Waking up dead

The other day — Saturday, Dec. 19, 2020, in fact — I woke up dead. I knew I was dead because it was way past when I normally get up and I couldn’t feel or sense anything as I lay there in bed.

Surprisingly, being dead was not that much different than being alive. It was actually very relaxing, in a trance-like way. Kind of like being at a zoning board meeting.

There was one big difference about waking up dead. What happened was a movie started playing in my head. It was like the credits at the end of a movie, not the movie itself.

It started to list all the clubs I was a member of back when I was alive. Here’s the thing, though: I’ve been in a lot of clubs over the years, but the screen in my head was listing clubs I never knew I’d been a member of.

The first club listed was People who Blame their Parents for not being Perfect. Turns out this is a huge club (they listed the membership at the time I died and it was a big, long number with a lot of commas in it).

Among the reasons I was a member of this club was that I never got music lessons or swimming lessons or went to Disneyland or even had a yard or basement to play in. Still, I grew up in a loving Italian family and we ate like royalty every Sunday, so I was surprised I was in this club.

The things you find out when you wake up dead!

The movie kept scrolling. The next club listed was People who think they could have Done So Much More. This was strange as well.

I mean, when I was alive, I was a college graduate with a good job, a beautiful wife, and three educated, working, successful children. I had a lot of friends, tried to be a good person, and helped out whenever I could.

Then it pointed out that I at one time had a full scholarship to one of the best engineering schools in the country, but that I threw it away to live like I was in my own daily “Animal House” movie from my teens to my early twenties. Ouch.

I try not to think about that so much, because it really did happen. Somehow things turned out OK anyway, despite my best attempts otherwise.

Finding out when you’re dead what clubs you were a member of when you were alive isn’t always that great.

The movie screen kept scrolling. The next club I had been a member of was People who don't know when to Shut Up. Oddly, I had known all along when I was alive that I had been a member of this club, but that didn’t stop me from putting my foot in my mouth on a regular basis.

This is a really interesting club to be in. Why? Imagine you’re at a party and you ask the hostess, who is, shall we say, not slim, when she’s due. She then gives you The Eye and says “I’m not pregnant.”

From that moment on, for the rest of your life, you will be known in that circle as The Jerk Who Thought She Was Pregnant. That's why the People who don’t know when to Shut Up club is so extraordinary. It’s benefits never go away, even when you very much want them to.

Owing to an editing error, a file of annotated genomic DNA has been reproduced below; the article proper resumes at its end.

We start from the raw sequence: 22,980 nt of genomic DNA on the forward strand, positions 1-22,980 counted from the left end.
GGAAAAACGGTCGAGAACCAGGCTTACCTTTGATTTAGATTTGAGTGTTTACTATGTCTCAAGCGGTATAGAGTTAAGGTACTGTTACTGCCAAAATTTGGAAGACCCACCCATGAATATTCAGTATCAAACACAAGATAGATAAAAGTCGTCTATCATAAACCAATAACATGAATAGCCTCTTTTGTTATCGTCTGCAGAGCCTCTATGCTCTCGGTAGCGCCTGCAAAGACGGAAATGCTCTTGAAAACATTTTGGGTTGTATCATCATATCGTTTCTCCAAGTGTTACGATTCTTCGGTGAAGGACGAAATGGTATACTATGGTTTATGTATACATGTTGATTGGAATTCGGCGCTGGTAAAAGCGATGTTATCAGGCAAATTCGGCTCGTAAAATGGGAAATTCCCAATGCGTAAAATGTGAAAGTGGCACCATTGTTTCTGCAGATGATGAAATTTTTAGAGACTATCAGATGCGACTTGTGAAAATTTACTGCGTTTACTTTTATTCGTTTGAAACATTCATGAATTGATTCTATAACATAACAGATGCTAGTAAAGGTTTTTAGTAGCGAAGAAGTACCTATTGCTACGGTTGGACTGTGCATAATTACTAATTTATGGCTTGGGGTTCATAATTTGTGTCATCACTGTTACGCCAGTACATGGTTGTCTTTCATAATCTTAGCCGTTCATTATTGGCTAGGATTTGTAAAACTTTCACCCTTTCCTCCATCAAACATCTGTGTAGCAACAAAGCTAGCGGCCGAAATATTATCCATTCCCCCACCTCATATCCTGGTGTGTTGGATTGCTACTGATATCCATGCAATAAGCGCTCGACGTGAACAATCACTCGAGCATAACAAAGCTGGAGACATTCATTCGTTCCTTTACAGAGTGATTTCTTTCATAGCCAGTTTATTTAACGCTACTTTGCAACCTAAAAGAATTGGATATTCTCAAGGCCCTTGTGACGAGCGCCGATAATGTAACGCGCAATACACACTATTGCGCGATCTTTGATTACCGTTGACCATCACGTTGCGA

I could go on but I’m sure you get the drift. Other clubs I had been a member of when I was alive, without even knowing it, kept on scrolling by:

— People who really don't want to know what's under those kilts;

— People who get suckered into political arguments on Facebook;

— People who wonder why men no longer have chest hair;

— People who are not as funny as they think they are;

— People who should listen more;

— People who shop at Walmart and then complain that nothing is made in the USA;

— People who think nobody can hear them passing gas;

— People who actually think the Minnesota Vikings will win a Super Bowl someday;

— People who hold grudges, like, for a long time;

— People who don't "get" cats even though the rest of the world is crazy about them;

— People who think pineapple on pizza should be a crime; and

— People with toenails that are in fact weapons.

Then the very last club appeared. It was called People who can Still Learn to Forgive.

The membership count for this club was, unfortunately, very small. This one was accompanied by a really deep, heavenly voice, like the guy in the Allstate commercial (“You're in good hands”).

The voice said, and I’m not making this up: “Frank, you did indeed wake up dead today but, if you agree to join this club — People who can Still Learn to Forgive — we'll agree to let you live so you can see your grandson again and ride your motorcycle and learn to play a few songs on the guitar. But you must promise to really make an effort to learn to forgive. It’s that important.”

The next thing I knew, my eyes opened, I reached over to feel if my lovely wife was still there (she was), and I realized that I was going to be allowed to live again. Hot dawg!

Waking up dead turned out to be one of the best things that ever happened to me. I’ve already forgiven David Chase for ending “The Sopranos” (spoiler alert) with a blank screen, and I’m working on forgiving Stewart’s for getting rid of Star Gazer Lite ice cream.

Who knows who or what I’ll forgive next!